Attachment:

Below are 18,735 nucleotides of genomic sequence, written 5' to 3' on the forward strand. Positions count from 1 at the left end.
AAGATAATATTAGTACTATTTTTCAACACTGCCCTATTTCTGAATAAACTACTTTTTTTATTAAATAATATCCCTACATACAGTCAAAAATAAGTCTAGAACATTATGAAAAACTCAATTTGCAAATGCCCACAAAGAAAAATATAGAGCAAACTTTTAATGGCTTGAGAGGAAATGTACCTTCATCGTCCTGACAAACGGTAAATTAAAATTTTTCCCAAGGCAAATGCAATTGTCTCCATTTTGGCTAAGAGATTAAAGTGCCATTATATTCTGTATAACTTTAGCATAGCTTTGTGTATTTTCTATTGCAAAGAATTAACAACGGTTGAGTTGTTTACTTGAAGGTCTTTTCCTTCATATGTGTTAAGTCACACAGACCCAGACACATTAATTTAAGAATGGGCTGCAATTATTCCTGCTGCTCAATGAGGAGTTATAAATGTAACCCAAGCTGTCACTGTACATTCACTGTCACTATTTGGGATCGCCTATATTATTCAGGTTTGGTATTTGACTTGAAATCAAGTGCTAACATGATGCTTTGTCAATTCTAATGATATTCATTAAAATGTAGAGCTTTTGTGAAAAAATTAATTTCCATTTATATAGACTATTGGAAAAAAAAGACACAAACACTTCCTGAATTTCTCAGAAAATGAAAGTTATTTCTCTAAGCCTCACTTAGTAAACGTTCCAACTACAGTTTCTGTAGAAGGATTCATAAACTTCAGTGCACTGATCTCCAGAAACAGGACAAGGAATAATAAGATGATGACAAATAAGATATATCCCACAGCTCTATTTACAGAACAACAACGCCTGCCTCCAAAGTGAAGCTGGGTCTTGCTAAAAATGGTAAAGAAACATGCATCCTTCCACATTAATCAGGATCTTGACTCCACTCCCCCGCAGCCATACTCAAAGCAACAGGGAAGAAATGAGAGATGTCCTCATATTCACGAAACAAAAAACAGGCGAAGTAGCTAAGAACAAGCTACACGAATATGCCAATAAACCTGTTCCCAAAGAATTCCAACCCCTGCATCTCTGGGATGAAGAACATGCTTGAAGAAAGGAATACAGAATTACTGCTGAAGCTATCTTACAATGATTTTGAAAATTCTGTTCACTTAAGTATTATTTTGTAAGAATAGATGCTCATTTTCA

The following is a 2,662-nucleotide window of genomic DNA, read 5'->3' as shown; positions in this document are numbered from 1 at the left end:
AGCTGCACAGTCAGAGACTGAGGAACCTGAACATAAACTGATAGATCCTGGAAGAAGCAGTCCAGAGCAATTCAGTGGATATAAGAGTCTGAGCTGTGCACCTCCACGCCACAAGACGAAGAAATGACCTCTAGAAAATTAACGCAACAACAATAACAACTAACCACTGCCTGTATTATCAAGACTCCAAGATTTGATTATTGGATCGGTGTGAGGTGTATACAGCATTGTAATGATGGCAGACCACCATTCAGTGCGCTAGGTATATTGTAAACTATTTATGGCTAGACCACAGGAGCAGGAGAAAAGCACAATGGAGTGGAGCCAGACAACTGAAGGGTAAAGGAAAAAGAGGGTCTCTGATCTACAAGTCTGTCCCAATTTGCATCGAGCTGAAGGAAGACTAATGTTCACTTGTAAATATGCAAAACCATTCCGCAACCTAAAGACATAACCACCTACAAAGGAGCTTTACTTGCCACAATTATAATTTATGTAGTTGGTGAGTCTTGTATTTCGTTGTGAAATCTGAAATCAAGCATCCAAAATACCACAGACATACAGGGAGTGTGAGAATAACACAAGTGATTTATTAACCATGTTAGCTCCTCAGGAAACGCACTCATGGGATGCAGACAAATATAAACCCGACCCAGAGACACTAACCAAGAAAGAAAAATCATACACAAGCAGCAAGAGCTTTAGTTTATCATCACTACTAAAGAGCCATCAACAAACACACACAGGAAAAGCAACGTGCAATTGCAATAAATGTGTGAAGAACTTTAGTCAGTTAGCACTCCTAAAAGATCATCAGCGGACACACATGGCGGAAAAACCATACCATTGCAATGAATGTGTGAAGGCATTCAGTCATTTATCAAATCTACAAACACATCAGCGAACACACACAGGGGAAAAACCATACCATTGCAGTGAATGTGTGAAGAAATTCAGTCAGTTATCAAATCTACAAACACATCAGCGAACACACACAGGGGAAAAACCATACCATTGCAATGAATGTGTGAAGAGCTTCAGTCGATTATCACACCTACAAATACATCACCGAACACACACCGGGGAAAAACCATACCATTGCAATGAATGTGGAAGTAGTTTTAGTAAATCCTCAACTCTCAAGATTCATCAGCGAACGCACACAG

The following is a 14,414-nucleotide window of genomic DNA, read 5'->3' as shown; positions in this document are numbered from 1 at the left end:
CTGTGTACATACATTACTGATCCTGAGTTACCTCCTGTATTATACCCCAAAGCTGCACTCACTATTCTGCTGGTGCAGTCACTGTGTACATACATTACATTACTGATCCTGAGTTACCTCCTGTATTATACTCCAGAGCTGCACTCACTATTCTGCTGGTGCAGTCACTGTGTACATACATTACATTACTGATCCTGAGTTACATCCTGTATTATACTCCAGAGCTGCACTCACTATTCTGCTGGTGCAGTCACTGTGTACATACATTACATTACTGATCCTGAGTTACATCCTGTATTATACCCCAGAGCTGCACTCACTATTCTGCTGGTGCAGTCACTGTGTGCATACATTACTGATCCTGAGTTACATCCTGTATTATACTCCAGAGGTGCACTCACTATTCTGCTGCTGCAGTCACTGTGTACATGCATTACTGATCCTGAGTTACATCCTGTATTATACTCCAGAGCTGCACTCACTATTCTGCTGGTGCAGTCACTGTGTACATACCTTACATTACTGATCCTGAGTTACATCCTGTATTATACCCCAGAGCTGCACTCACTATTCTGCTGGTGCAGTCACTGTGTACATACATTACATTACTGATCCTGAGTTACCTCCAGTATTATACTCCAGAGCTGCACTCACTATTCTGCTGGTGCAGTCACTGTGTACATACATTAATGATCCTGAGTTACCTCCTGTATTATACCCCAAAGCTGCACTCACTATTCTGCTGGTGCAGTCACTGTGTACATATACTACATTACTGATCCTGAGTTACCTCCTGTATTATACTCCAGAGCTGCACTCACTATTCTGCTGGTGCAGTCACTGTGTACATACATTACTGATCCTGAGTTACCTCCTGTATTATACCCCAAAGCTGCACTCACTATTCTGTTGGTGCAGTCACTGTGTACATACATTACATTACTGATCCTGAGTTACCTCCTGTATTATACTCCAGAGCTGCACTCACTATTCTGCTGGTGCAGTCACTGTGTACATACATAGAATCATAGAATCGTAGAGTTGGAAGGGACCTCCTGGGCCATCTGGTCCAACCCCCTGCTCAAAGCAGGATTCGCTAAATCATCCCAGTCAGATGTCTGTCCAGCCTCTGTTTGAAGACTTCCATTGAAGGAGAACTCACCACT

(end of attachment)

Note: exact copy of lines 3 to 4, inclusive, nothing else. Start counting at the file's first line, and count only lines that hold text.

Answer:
The following is a 2,662-nucleotide window of genomic DNA, read 5'->3' as shown; positions in this document are numbered from 1 at the left end:
AGCTGCACAGTCAGAGACTGAGGAACCTGAACATAAACTGATAGATCCTGGAAGAAGCAGTCCAGAGCAATTCAGTGGATATAAGAGTCTGAGCTGTGCACCTCCACGCCACAAGACGAAGAAATGACCTCTAGAAAATTAACGCAACAACAATAACAACTAACCACTGCCTGTATTATCAAGACTCCAAGATTTGATTATTGGATCGGTGTGAGGTGTATACAGCATTGTAATGATGGCAGACCACCATTCAGTGCGCTAGGTATATTGTAAACTATTTATGGCTAGACCACAGGAGCAGGAGAAAAGCACAATGGAGTGGAGCCAGACAACTGAAGGGTAAAGGAAAAAGAGGGTCTCTGATCTACAAGTCTGTCCCAATTTGCATCGAGCTGAAGGAAGACTAATGTTCACTTGTAAATATGCAAAACCATTCCGCAACCTAAAGACATAACCACCTACAAAGGAGCTTTACTTGCCACAATTATAATTTATGTAGTTGGTGAGTCTTGTATTTCGTTGTGAAATCTGAAATCAAGCATCCAAAATACCACAGACATACAGGGAGTGTGAGAATAACACAAGTGATTTATTAACCATGTTAGCTCCTCAGGAAACGCACTCATGGGATGCAGACAAATATAAACCCGACCCAGAGACACTAACCAAGAAAGAAAAATCATACACAAGCAGCAAGAGCTTTAGTTTATCATCACTACTAAAGAGCCATCAACAAACACACACAGGAAAAGCAACGTGCAATTGCAATAAATGTGTGAAGAACTTTAGTCAGTTAGCACTCCTAAAAGATCATCAGCGGACACACATGGCGGAAAAACCATACCATTGCAATGAATGTGTGAAGGCATTCAGTCATTTATCAAATCTACAAACACATCAGCGAACACACACAGGGGAAAAACCATACCATTGCAGTGAATGTGTGAAGAAATTCAGTCAGTTATCAAATCTACAAACACATCAGCGAACACACACAGGGGAAAAACCATACCATTGCAATGAATGTGTGAAGAGCTTCAGTCGATTATCACACCTACAAATACATCACCGAACACACACCGGGGAAAAACCATACCATTGCAATGAATGTGGAAGTAGTTTTAGTAAATCCTCAACTCTCAAGATTCATCAGCGAACGCACACAG